## Preptest 59, section 2, question 19

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junibus

Posts: 8
Joined: Tue Jul 31, 2012 8:44 pm

### Preptest 59, section 2, question 19

Here is my long and hard work. I have worked over this question for hmmm more than over 2 hours.
I am not here to brag about it but I want you to listen to me and see if my logic is solid.

-----------------------
19. At a gathering at which bankers, athletes, and lawyers are present, all of the bankers are athletes and none of the lawyers are bankers.

question: what must be true?

(I will only list two contenders which are C and E)

C: some of the athletes are not lawyers
E: None of the lawyers are athletes.

the correct answer is C.

---------------

I have read some explanations online and the almost equivocal explanation is that some of the athletes are bankers and bankers are not lawyers
so C is correct!.

However, this really bothered me since the explanation makes sense but cannot mechanically, systematically reproduced
when there is a similar question like this.

Here is my reasoning and I want you to be the juries how logically sounding my method is.

First, "all of the bankers are athletes" must not be translated as Bankers -> Athletes.
This diagramming robs the complexity of this question since quantifiers are used.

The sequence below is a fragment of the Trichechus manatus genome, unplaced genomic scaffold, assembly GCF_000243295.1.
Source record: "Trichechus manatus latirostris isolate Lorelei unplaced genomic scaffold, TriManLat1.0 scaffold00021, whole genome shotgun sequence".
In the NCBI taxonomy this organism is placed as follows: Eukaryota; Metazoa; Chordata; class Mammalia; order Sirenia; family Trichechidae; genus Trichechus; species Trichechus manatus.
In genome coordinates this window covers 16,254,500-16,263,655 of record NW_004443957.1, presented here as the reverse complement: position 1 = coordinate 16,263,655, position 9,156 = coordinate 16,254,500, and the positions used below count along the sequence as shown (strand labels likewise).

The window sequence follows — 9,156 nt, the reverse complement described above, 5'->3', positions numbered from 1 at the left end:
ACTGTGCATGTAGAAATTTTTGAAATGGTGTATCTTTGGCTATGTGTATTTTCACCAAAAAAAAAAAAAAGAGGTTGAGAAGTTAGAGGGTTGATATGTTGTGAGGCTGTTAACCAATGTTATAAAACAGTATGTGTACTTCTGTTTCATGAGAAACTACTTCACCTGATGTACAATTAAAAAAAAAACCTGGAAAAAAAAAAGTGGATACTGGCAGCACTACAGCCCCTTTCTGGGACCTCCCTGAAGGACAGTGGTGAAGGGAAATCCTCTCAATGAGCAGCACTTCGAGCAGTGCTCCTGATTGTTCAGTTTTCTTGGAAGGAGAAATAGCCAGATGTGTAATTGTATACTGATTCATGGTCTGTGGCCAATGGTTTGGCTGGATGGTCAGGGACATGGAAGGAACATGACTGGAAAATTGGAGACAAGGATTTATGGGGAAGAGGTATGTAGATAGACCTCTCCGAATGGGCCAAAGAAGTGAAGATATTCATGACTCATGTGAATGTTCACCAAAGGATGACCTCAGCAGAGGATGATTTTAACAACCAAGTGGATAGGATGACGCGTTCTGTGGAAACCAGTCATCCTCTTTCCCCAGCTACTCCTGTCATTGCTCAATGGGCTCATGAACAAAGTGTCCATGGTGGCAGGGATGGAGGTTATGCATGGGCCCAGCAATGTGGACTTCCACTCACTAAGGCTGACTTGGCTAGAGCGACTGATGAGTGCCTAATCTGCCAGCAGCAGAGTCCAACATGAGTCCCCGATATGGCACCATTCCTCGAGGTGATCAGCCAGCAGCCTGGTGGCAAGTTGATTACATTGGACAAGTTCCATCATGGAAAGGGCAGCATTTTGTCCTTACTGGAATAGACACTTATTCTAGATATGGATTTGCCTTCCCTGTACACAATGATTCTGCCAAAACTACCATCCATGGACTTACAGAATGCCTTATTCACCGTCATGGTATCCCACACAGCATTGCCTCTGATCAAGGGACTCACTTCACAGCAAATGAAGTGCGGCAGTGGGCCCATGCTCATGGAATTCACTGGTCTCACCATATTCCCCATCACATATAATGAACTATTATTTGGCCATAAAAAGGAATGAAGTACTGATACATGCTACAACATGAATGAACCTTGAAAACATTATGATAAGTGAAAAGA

Second. "all of the bankers are athletes" must be All Bankers -> SOME athletes.
Here me out why I diagrammed it as "SOME athletes" a quantifier not introduced in the stimulus.
Some means anything but nothing.

"All of the bankers are athletes" is ambiguous sentence. All bankers can be all athletes. All bankers can be few athletes. All bankers can be many athletes etc.
Quantifier some pretty much encompass all of these ambiguity.

Therefore my diagramming

---------------------
All Bankers -> Some Athletes
None Athletes -> Not All Bankers

None Lawyers -> Some Bankers
None Bankers -> Some Lawyers

-------------------

Now, by the formal logic, an equivocal, beyond the doubt logical chain must be provided to be
an answer for MBT question type.

Answer choice (E) says "None of the lawyers are athletes"

None Lawyers -> Some Athletes.
None Athletes -> Some Lawyers.

Now, there is absolutely no way to prove this my forming a logical chain using the information above.
So, E is cannot be proven and may or may not be true.

However, look at (C)

"Some of the Athletes are not lawyers"

Some Athletes -> None Lawyers
Some Lawyers -> None Athletes.